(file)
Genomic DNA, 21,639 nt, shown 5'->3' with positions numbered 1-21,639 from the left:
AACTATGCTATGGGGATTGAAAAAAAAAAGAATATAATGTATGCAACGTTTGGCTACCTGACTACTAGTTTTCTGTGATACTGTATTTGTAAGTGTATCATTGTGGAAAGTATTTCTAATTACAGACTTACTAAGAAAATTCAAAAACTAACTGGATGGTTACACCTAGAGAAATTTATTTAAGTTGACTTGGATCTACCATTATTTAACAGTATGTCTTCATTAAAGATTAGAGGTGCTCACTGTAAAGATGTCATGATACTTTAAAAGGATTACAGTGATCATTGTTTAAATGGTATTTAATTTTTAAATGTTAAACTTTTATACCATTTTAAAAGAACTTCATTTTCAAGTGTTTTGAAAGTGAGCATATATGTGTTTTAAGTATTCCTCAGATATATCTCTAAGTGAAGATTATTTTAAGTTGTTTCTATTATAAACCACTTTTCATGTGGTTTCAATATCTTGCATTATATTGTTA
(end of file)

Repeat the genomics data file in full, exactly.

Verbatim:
Genomic DNA, 21,639 nt, shown 5'->3' with positions numbered 1-21,639 from the left:
AACTATGCTATGGGGATTGAAAAAAAAAAGAATATAATGTATGCAACGTTTGGCTACCTGACTACTAGTTTTCTGTGATACTGTATTTGTAAGTGTATCATTGTGGAAAGTATTTCTAATTACAGACTTACTAAGAAAATTCAAAAACTAACTGGATGGTTACACCTAGAGAAATTTATTTAAGTTGACTTGGATCTACCATTATTTAACAGTATGTCTTCATTAAAGATTAGAGGTGCTCACTGTAAAGATGTCATGATACTTTAAAAGGATTACAGTGATCATTGTTTAAATGGTATTTAATTTTTAAATGTTAAACTTTTATACCATTTTAAAAGAACTTCATTTTCAAGTGTTTTGAAAGTGAGCATATATGTGTTTTAAGTATTCCTCAGATATATCTCTAAGTGAAGATTATTTTAAGTTGTTTCTATTATAAACCACTTTTCATGTGGTTTCAATATCTTGCATTATATTGTTA